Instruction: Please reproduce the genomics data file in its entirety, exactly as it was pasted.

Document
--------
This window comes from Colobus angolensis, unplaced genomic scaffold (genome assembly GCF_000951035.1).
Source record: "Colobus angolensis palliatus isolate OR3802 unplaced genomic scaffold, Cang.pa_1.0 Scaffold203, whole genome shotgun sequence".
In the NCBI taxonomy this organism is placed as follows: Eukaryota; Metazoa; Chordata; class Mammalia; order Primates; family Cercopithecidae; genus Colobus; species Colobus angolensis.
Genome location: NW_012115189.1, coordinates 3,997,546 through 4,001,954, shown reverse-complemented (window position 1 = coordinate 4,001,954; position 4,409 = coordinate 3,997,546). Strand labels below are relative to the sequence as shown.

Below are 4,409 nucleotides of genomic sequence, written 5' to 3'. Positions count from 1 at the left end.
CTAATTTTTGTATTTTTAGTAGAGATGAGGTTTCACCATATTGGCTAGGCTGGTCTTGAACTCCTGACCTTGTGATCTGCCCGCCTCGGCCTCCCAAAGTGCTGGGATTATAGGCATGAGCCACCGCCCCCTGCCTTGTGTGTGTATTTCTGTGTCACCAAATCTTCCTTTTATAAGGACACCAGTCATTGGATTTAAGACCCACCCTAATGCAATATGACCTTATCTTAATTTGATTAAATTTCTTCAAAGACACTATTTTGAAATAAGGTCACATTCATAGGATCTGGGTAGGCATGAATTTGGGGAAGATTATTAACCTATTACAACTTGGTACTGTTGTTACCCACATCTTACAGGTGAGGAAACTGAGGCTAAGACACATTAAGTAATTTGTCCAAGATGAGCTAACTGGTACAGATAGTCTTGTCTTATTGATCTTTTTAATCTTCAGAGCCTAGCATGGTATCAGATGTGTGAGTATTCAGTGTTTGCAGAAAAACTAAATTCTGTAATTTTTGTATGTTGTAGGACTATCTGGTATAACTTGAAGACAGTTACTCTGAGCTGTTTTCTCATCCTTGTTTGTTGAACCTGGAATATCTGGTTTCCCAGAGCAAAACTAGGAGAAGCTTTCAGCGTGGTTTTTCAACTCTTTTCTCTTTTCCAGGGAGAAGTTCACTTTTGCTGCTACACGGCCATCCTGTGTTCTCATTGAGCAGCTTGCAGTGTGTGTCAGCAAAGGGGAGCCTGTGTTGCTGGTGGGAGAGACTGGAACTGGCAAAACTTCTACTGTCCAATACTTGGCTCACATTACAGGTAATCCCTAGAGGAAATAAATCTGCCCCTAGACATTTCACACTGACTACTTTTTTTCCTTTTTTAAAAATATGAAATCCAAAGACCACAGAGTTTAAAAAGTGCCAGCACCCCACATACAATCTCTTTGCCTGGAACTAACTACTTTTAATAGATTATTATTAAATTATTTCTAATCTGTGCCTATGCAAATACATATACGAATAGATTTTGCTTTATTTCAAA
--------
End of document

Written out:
This window comes from Colobus angolensis, unplaced genomic scaffold (genome assembly GCF_000951035.1).
Source record: "Colobus angolensis palliatus isolate OR3802 unplaced genomic scaffold, Cang.pa_1.0 Scaffold203, whole genome shotgun sequence".
In the NCBI taxonomy this organism is placed as follows: Eukaryota; Metazoa; Chordata; class Mammalia; order Primates; family Cercopithecidae; genus Colobus; species Colobus angolensis.
Genome location: NW_012115189.1, coordinates 3,997,546 through 4,001,954, shown reverse-complemented (window position 1 = coordinate 4,001,954; position 4,409 = coordinate 3,997,546). Strand labels below are relative to the sequence as shown.

Below are 4,409 nucleotides of genomic sequence, written 5' to 3'. Positions count from 1 at the left end.
CTAATTTTTGTATTTTTAGTAGAGATGAGGTTTCACCATATTGGCTAGGCTGGTCTTGAACTCCTGACCTTGTGATCTGCCCGCCTCGGCCTCCCAAAGTGCTGGGATTATAGGCATGAGCCACCGCCCCCTGCCTTGTGTGTGTATTTCTGTGTCACCAAATCTTCCTTTTATAAGGACACCAGTCATTGGATTTAAGACCCACCCTAATGCAATATGACCTTATCTTAATTTGATTAAATTTCTTCAAAGACACTATTTTGAAATAAGGTCACATTCATAGGATCTGGGTAGGCATGAATTTGGGGAAGATTATTAACCTATTACAACTTGGTACTGTTGTTACCCACATCTTACAGGTGAGGAAACTGAGGCTAAGACACATTAAGTAATTTGTCCAAGATGAGCTAACTGGTACAGATAGTCTTGTCTTATTGATCTTTTTAATCTTCAGAGCCTAGCATGGTATCAGATGTGTGAGTATTCAGTGTTTGCAGAAAAACTAAATTCTGTAATTTTTGTATGTTGTAGGACTATCTGGTATAACTTGAAGACAGTTACTCTGAGCTGTTTTCTCATCCTTGTTTGTTGAACCTGGAATATCTGGTTTCCCAGAGCAAAACTAGGAGAAGCTTTCAGCGTGGTTTTTCAACTCTTTTCTCTTTTCCAGGGAGAAGTTCACTTTTGCTGCTACACGGCCATCCTGTGTTCTCATTGAGCAGCTTGCAGTGTGTGTCAGCAAAGGGGAGCCTGTGTTGCTGGTGGGAGAGACTGGAACTGGCAAAACTTCTACTGTCCAATACTTGGCTCACATTACAGGTAATCCCTAGAGGAAATAAATCTGCCCCTAGACATTTCACACTGACTACTTTTTTTCCTTTTTTAAAAATATGAAATCCAAAGACCACAGAGTTTAAAAAGTGCCAGCACCCCACATACAATCTCTTTGCCTGGAACTAACTACTTTTAATAGATTATTATTAAATTATTTCTAATCTGTGCCTATGCAAATACATATACGAATAGATTTTGCTTTATTTCAAA